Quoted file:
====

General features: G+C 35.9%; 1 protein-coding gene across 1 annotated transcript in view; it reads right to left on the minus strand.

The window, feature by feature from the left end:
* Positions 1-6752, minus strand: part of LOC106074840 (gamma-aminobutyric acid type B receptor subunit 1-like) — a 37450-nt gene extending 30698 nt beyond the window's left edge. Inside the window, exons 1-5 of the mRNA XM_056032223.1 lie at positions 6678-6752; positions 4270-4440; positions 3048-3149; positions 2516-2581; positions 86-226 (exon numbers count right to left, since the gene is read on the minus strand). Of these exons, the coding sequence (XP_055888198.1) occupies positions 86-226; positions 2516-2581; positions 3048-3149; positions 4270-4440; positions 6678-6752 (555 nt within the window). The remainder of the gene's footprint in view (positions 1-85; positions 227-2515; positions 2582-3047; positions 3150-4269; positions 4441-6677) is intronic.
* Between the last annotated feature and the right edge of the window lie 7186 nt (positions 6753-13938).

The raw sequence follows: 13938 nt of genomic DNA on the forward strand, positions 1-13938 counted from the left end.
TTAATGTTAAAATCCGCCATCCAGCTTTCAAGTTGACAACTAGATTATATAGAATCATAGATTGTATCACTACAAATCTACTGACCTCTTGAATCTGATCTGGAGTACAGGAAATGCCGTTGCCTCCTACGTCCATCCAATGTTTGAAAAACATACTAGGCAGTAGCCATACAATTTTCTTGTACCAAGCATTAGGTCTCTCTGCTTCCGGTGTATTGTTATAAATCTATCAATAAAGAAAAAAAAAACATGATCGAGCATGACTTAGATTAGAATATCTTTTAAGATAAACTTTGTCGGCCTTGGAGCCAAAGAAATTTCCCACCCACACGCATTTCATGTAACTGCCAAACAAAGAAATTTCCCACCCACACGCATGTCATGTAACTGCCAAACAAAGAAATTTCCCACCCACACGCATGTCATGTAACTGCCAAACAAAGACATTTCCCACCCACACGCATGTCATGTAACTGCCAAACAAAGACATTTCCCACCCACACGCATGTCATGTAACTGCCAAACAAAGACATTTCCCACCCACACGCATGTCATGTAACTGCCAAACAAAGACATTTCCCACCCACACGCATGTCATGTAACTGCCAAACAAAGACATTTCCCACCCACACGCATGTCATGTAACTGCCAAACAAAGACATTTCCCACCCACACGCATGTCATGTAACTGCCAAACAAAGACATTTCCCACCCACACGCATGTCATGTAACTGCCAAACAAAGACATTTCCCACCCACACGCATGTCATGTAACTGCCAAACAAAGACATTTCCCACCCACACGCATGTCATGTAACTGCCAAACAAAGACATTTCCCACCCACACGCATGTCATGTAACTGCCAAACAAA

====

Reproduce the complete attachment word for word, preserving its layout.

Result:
General features: G+C 35.9%; 1 protein-coding gene across 1 annotated transcript in view; it reads right to left on the minus strand.

The window, feature by feature from the left end:
* Positions 1-6752, minus strand: part of LOC106074840 (gamma-aminobutyric acid type B receptor subunit 1-like) — a 37450-nt gene extending 30698 nt beyond the window's left edge. Inside the window, exons 1-5 of the mRNA XM_056032223.1 lie at positions 6678-6752; positions 4270-4440; positions 3048-3149; positions 2516-2581; positions 86-226 (exon numbers count right to left, since the gene is read on the minus strand). Of these exons, the coding sequence (XP_055888198.1) occupies positions 86-226; positions 2516-2581; positions 3048-3149; positions 4270-4440; positions 6678-6752 (555 nt within the window). The remainder of the gene's footprint in view (positions 1-85; positions 227-2515; positions 2582-3047; positions 3150-4269; positions 4441-6677) is intronic.
* Between the last annotated feature and the right edge of the window lie 7186 nt (positions 6753-13938).

The raw sequence follows: 13938 nt of genomic DNA on the forward strand, positions 1-13938 counted from the left end.
TTAATGTTAAAATCCGCCATCCAGCTTTCAAGTTGACAACTAGATTATATAGAATCATAGATTGTATCACTACAAATCTACTGACCTCTTGAATCTGATCTGGAGTACAGGAAATGCCGTTGCCTCCTACGTCCATCCAATGTTTGAAAAACATACTAGGCAGTAGCCATACAATTTTCTTGTACCAAGCATTAGGTCTCTCTGCTTCCGGTGTATTGTTATAAATCTATCAATAAAGAAAAAAAAAACATGATCGAGCATGACTTAGATTAGAATATCTTTTAAGATAAACTTTGTCGGCCTTGGAGCCAAAGAAATTTCCCACCCACACGCATTTCATGTAACTGCCAAACAAAGAAATTTCCCACCCACACGCATGTCATGTAACTGCCAAACAAAGAAATTTCCCACCCACACGCATGTCATGTAACTGCCAAACAAAGACATTTCCCACCCACACGCATGTCATGTAACTGCCAAACAAAGACATTTCCCACCCACACGCATGTCATGTAACTGCCAAACAAAGACATTTCCCACCCACACGCATGTCATGTAACTGCCAAACAAAGACATTTCCCACCCACACGCATGTCATGTAACTGCCAAACAAAGACATTTCCCACCCACACGCATGTCATGTAACTGCCAAACAAAGACATTTCCCACCCACACGCATGTCATGTAACTGCCAAACAAAGACATTTCCCACCCACACGCATGTCATGTAACTGCCAAACAAAGACATTTCCCACCCACACGCATGTCATGTAACTGCCAAACAAAGACATTTCCCACCCACACGCATGTCATGTAACTGCCAAACAAAGACATTTCCCACCCACACGCATGTCATGTAACTGCCAAACAAA